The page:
3RobinZ7yJiro didn't say appeal to you. Besides, substitute "blog host" for "government" and I think it becomes a bit clearer: both are much easier ways to deal with the problem of someone who persistently disagrees with you than talking to them. Obviously that doesn't make "don't argue with idiots" wrong, but given how much power trivial inconveniences have to shape your behavior [http://lesswrong.com/lw/f1/beware_trivial_inconveniences/], I think an admonition to hold the proposed heuristic to a higher standard of evidence is appropriate.
4Nornagest7ySpeaking for myself, I've got a fair bit of sympathy for the concept with that substitution and a fair bit of antipathy without it. It's a lot easier to find a blog you like and that likes you than to find a government with the same qualities.
1RobinZ7yHence the substitution. :)
1Eugine_Nier7yYou are atypical in this respect.

Really? I feel the same way as Lumifer and asusmed that this was the obvious, default reaction. Damned typical-mind fallacy.

1Eugine_Nier7yI also feel the same way, but in my experience most people don't. Also as RobinZ pointed out here [http://lesswrong.com/lw/kap/rationality_quotes_june_2014/azoh] things get fuzzy in the limit where one has to taboo "government".
5Lumifer7yNo, I don't think they do. The basic distinction is between making the choices for yourself and forcing choices on others.
-2Lumifer7yThat's typical for me :-D
9blacktrance8yBeing an idiot is less about positions and more about how one argues. The easiest way to identify an idiot is when debating gets someone angry to the point of violence. Beyond that, idiots can be identified by the use of fallacies, ad hominems, non-sequiturs, etc.
7[anonymous]7yThis rule fails for RationalWiki in particular, so I don't think it's sufficiently expressive. RationalWiki will never get violent, they'll never use basic rhetorical fallacies, but are they not idiots? I think a better rule for idiocy is the inability to update. An idiot will never change their mind, and will never learn. More intelligent idiots can change their mind about minor things related to things they already deeply believe, but never try to understand anything that's a level or two of inference away from their existing core. Nonidiocy requires the intelligence to think correctly, the wisdom to know when you're wrong, and the charisma to tolerate the social failing of being wrong. It takes all three to avoid being an idiot.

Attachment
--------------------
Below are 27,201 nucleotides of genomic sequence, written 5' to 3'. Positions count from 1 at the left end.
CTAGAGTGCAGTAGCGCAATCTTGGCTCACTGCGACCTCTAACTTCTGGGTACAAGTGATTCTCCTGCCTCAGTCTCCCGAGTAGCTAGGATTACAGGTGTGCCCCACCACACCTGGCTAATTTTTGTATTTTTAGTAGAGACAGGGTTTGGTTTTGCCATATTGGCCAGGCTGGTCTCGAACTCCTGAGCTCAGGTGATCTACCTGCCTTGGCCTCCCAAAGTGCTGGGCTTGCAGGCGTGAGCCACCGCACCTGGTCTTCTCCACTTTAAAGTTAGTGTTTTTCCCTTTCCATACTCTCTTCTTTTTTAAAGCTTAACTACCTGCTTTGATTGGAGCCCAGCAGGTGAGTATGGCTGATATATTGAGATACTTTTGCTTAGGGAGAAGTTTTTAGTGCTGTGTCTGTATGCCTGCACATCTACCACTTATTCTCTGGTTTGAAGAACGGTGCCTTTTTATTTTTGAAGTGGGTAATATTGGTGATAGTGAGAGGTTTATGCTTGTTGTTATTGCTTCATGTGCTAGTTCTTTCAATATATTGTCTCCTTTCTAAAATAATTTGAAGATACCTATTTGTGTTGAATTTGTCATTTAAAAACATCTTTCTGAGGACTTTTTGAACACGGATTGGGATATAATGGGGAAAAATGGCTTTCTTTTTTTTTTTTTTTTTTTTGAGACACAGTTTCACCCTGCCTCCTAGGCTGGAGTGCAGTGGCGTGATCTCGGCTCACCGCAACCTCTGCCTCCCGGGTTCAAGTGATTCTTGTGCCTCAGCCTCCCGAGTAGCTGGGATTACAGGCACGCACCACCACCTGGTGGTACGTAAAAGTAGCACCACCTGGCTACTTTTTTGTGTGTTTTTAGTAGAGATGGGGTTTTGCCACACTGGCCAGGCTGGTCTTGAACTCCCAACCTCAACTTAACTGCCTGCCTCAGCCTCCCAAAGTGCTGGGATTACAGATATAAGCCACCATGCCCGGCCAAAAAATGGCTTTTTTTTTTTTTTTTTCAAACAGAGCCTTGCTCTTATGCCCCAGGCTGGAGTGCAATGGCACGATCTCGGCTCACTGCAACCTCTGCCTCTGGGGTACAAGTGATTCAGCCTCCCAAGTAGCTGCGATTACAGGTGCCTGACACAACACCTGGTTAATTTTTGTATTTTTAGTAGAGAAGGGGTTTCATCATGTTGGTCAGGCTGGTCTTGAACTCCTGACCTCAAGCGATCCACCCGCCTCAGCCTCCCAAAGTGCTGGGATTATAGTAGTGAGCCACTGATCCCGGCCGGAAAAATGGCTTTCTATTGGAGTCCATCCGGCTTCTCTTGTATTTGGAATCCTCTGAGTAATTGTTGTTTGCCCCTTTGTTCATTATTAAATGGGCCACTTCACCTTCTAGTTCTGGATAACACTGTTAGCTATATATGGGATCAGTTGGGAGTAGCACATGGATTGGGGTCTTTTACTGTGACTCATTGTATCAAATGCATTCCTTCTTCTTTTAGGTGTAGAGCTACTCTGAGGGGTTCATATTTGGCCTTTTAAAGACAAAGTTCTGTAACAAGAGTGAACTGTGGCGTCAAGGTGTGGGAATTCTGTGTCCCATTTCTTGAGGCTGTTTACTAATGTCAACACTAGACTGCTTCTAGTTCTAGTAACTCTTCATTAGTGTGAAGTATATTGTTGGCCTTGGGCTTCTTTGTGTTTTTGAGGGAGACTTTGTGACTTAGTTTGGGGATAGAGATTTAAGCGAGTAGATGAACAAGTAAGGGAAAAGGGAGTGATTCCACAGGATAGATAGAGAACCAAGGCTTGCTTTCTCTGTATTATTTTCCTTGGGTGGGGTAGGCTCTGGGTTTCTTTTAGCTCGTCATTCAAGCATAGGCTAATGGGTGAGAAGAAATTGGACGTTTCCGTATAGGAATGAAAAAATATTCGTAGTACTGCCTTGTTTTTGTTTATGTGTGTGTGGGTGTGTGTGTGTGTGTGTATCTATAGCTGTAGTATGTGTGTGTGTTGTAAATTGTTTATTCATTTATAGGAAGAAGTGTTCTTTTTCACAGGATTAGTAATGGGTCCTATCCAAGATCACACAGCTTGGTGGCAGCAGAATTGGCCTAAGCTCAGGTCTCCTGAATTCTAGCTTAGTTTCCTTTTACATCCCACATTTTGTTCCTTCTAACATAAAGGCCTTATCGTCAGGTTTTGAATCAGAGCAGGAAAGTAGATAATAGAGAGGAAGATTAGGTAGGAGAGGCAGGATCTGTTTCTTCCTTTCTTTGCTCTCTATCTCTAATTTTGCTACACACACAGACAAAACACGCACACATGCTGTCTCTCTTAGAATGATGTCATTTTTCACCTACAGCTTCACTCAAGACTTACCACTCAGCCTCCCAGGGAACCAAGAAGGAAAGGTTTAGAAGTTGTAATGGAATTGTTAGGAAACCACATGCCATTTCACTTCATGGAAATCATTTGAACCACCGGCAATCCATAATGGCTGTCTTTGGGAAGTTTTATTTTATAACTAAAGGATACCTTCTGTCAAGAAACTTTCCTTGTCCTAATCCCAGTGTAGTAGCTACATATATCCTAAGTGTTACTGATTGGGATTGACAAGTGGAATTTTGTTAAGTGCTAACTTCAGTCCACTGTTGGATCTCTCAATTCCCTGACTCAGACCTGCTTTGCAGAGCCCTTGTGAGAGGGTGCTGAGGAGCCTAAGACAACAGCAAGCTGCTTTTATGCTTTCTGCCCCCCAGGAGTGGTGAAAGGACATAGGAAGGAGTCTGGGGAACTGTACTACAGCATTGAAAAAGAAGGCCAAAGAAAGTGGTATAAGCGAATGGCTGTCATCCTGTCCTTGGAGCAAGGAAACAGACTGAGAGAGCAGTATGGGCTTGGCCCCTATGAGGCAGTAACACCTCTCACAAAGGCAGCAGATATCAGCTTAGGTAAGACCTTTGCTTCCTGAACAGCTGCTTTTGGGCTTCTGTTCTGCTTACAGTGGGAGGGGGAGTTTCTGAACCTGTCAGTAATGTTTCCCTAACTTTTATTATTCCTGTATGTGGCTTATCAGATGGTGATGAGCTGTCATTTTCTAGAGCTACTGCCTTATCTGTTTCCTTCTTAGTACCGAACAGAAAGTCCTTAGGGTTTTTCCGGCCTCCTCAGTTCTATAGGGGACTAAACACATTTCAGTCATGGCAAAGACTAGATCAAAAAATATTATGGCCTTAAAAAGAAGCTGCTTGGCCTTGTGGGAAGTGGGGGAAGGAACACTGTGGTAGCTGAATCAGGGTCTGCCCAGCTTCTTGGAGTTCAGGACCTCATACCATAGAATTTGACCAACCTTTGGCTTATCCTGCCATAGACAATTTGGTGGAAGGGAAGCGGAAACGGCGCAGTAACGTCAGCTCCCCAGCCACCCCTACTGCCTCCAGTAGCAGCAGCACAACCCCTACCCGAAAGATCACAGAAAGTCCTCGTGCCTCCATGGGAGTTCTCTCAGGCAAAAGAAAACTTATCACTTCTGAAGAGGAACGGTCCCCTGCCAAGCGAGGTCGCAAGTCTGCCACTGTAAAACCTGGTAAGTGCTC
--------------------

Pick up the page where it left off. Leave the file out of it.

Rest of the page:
9V_V7yThey won't threaten physical violence, but when discussing certain political topics (libertarianism, social justice and feminism) they do use basic rhetorical fallacies in addition to generally abusive behaviour even from the admins (trolling, name calling and swinging the banhammer). Surprisingly, when discussing other topics, such as science, pseudosciences and paranormal beliefs, they look like perfectly sane and rational folks. (I've never engaged them, my experience comes form browsing the wiki and lurking a little bit on the 4ch-...Facebook group) I think they aren't idiots but just political fanatics.
1private_messaging7yWell, if Rossi's free energy generators worked and were replacing power stations or gasoline in cars or the like, we all would change our mind about Rossi. I guess that means we're probably idiots, because that's highly unlikely. Cranks constantly demand that we change our minds in response to Andrea Rossi plain as day rigging up another experiment, Randel L Mills releasing some incoherent formula salad, Chris Langan taking an IQ test, or the like.
3[anonymous]8yI posted this quote on site with average IQ above 99th percentile for a reason. Also, please read the original comment [http://slatestarcodex.com/2014/03/20/typical-mind-and-disbelief-in-straight-people/#comment-47177] for context, I think you'll interpret it a bit differently.
7Jiro8yHaving a high IQ does not equate to having a good idiot detector. Also, policies which treat people differently based on a self-serving distinction need more justification than normal, because of the increased prior that the person making the policy is affected by an ulterior motive.
0[anonymous]8yI'm of opinion that the process of detecting idiots is heavily g-loaded.

I do like the old "Never argue with stupid people, they will drag you down to their level and then beat you with experience" maxim :-)

4[anonymous]7yNot all idiots are like that, and otherwise-non-idiotic people can also get caught in dollar-auction-like discussions if they're sufficiently mind-killed (I mean, I've seen it happen on a website where supposedly 75% of people have IQs over 130 [http://www.lesswrong.com/]), but that's a good heuristic.